The city of Ghirapur, in the plane of Kaladesh, is in uproar. The Inventor’s Fair was nothing more than a grand ruse for the Consulate, its oppressive and tyrannical government, to forcibly seize the fruits of the labor of the city’s best and brightest minds. In this volatile political climate, the Gatewatch, a group of planeswalkers of legendary power decides to throw their lot amongst the crowd and declare a popular revolt. Plowshares will be turned to swords as the now pissed-off inventors of the city turn their skills towards violent ends.
For it is time to take the power back.
Aether Revolt is the newest set in the extremely popular collectible trading card game Magic: The Gathering, adding 184 cards to the existing metagame, and adding 54 extremely rare Masterpiece cards. It is an expansion to Kaladesh and is meant to be used to finish off the entire cycle.
The set introduces two new mechanics. Improvise and Revolt. Improvise is a straight forward that allows you to tap any cards with the Artifact type to cast cards with the Improvise keyword, bringing powerful cards into play far earlier than expected. Revolt is a mechanic that improves the power of spells (with the keyword) providing you lose a permanent (usually a creature you control) on the turn you cast it. This mechanic is interesting in how it incentivises good sequencing of play in order to make the most of cards with the keyword, or knowing sometimes its better off to send your creatures to their doom for the greater good.
This new set, however drops on the day that the entire Standard format that the community had known for the last couple of months, would be obliterated with a new banlist that would be effective as of Aether Revolt’s release. Standard doesn’t usually see cards banned (the last banning being six years ago), which was a tacitly accepted part of the bargain for players who bought into the format, and reaction amongst the global playerbase is akin to a literal revolt, with those in favour and those against, each with arguments supporting their side.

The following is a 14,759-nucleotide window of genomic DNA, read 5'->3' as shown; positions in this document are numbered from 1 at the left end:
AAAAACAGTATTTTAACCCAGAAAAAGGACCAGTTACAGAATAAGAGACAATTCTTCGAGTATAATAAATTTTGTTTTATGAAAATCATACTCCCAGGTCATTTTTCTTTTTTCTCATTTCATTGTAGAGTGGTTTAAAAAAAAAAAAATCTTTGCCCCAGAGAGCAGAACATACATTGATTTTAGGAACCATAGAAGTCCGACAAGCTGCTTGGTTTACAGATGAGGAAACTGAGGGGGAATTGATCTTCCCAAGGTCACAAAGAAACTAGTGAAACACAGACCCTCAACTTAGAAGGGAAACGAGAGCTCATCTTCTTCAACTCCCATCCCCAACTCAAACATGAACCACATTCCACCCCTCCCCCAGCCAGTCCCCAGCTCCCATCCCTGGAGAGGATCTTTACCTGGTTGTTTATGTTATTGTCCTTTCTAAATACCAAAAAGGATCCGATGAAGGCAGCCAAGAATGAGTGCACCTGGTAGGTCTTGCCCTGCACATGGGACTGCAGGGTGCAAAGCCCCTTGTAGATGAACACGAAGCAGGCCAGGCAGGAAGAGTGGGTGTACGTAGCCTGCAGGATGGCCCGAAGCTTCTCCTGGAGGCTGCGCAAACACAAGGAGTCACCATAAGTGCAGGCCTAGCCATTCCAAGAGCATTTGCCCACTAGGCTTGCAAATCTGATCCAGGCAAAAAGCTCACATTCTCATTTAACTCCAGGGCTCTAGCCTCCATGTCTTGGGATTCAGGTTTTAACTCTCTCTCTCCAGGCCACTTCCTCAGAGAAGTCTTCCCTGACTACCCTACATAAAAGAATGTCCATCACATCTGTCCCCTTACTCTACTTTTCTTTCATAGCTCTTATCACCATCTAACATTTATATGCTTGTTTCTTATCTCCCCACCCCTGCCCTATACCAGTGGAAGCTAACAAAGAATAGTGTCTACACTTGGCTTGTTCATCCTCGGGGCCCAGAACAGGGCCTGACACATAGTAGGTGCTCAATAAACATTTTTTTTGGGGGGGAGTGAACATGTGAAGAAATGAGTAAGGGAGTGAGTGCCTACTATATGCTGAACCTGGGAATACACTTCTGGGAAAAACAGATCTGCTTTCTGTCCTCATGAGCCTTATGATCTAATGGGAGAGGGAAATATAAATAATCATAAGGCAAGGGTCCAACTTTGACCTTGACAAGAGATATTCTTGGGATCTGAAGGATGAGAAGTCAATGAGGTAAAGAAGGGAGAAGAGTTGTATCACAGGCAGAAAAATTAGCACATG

Three cards were banned- Reflector Mage, who could bounce an opponent’s creature and then keep it in their hands (He had won me many many games int the past), which was understandably frustrating. I was about to get myself four copies of Smuggler’s Copter, which found itself home in practically every deck that wanted to attack head on, and then dig through their library and throwing out lands and other irrelevant cards to keep the aggression flowing. I was thankful for the money saved. Emrakul, The Promised End proved to be too much, with a flying monster that killed the opponent in more than one way (by taking control of their turn), there was no reason not to play any other big monster than this bowl of spaghetti bolognese. Wizards of the Coast did this in the hopes it would introduce more diversity in decks that are running around, which may or may not be anymore likely (my money’s on the latter).
So Aether Revolt’s impact on the tournament scene will be judged on how it operates in the new wild, wild West-like environment, and how the bans achieve the objective of seeing less frustration among players with the format itself.
I’ll be either getting down to a pre-release, or just picking up individual cards later down the track. Either way I am cautiously excited to play in this strange new format.